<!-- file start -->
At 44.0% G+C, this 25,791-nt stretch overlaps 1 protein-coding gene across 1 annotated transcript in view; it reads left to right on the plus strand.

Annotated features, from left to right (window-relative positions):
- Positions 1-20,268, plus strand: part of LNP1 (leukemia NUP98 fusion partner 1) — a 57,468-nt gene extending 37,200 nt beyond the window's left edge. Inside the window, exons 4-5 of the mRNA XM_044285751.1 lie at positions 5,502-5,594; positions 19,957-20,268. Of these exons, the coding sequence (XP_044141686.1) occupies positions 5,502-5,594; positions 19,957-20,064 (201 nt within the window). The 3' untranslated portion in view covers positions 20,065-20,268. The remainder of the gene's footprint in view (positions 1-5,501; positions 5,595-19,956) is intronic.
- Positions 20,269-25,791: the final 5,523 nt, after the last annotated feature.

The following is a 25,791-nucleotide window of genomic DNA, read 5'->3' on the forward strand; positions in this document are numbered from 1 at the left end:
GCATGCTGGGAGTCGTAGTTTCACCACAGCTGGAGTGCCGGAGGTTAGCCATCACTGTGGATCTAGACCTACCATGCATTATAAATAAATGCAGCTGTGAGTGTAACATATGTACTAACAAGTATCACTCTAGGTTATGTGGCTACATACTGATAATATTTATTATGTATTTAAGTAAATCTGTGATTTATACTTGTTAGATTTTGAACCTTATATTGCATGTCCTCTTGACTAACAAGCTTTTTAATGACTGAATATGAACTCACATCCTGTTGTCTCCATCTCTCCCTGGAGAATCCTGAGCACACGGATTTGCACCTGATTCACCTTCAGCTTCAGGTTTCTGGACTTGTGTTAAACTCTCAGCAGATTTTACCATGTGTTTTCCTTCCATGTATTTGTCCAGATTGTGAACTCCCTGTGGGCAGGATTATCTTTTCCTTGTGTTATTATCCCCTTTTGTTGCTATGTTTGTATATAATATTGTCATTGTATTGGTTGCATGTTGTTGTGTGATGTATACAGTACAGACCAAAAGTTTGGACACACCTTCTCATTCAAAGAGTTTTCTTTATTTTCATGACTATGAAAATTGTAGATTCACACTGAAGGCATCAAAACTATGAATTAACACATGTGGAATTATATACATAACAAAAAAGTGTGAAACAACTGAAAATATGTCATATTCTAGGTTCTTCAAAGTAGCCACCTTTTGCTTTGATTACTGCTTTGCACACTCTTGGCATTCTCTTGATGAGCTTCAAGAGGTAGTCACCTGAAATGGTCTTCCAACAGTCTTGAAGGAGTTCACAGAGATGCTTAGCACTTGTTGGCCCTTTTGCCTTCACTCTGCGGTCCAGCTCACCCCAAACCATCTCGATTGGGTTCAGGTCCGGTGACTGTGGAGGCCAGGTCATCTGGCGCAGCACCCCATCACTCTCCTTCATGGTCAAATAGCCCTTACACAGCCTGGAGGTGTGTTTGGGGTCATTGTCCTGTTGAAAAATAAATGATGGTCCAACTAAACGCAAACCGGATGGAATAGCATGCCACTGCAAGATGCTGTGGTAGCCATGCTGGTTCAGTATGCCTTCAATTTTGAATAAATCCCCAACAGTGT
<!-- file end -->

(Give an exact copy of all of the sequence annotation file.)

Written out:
At 44.0% G+C, this 25,791-nt stretch overlaps 1 protein-coding gene across 1 annotated transcript in view; it reads left to right on the plus strand.

Annotated features, from left to right (window-relative positions):
- Positions 1-20,268, plus strand: part of LNP1 (leukemia NUP98 fusion partner 1) — a 57,468-nt gene extending 37,200 nt beyond the window's left edge. Inside the window, exons 4-5 of the mRNA XM_044285751.1 lie at positions 5,502-5,594; positions 19,957-20,268. Of these exons, the coding sequence (XP_044141686.1) occupies positions 5,502-5,594; positions 19,957-20,064 (201 nt within the window). The 3' untranslated portion in view covers positions 20,065-20,268. The remainder of the gene's footprint in view (positions 1-5,501; positions 5,595-19,956) is intronic.
- Positions 20,269-25,791: the final 5,523 nt, after the last annotated feature.

The following is a 25,791-nucleotide window of genomic DNA, read 5'->3' on the forward strand; positions in this document are numbered from 1 at the left end:
GCATGCTGGGAGTCGTAGTTTCACCACAGCTGGAGTGCCGGAGGTTAGCCATCACTGTGGATCTAGACCTACCATGCATTATAAATAAATGCAGCTGTGAGTGTAACATATGTACTAACAAGTATCACTCTAGGTTATGTGGCTACATACTGATAATATTTATTATGTATTTAAGTAAATCTGTGATTTATACTTGTTAGATTTTGAACCTTATATTGCATGTCCTCTTGACTAACAAGCTTTTTAATGACTGAATATGAACTCACATCCTGTTGTCTCCATCTCTCCCTGGAGAATCCTGAGCACACGGATTTGCACCTGATTCACCTTCAGCTTCAGGTTTCTGGACTTGTGTTAAACTCTCAGCAGATTTTACCATGTGTTTTCCTTCCATGTATTTGTCCAGATTGTGAACTCCCTGTGGGCAGGATTATCTTTTCCTTGTGTTATTATCCCCTTTTGTTGCTATGTTTGTATATAATATTGTCATTGTATTGGTTGCATGTTGTTGTGTGATGTATACAGTACAGACCAAAAGTTTGGACACACCTTCTCATTCAAAGAGTTTTCTTTATTTTCATGACTATGAAAATTGTAGATTCACACTGAAGGCATCAAAACTATGAATTAACACATGTGGAATTATATACATAACAAAAAAGTGTGAAACAACTGAAAATATGTCATATTCTAGGTTCTTCAAAGTAGCCACCTTTTGCTTTGATTACTGCTTTGCACACTCTTGGCATTCTCTTGATGAGCTTCAAGAGGTAGTCACCTGAAATGGTCTTCCAACAGTCTTGAAGGAGTTCACAGAGATGCTTAGCACTTGTTGGCCCTTTTGCCTTCACTCTGCGGTCCAGCTCACCCCAAACCATCTCGATTGGGTTCAGGTCCGGTGACTGTGGAGGCCAGGTCATCTGGCGCAGCACCCCATCACTCTCCTTCATGGTCAAATAGCCCTTACACAGCCTGGAGGTGTGTTTGGGGTCATTGTCCTGTTGAAAAATAAATGATGGTCCAACTAAACGCAAACCGGATGGAATAGCATGCCACTGCAAGATGCTGTGGTAGCCATGCTGGTTCAGTATGCCTTCAATTTTGAATAAATCCCCAACAGTGT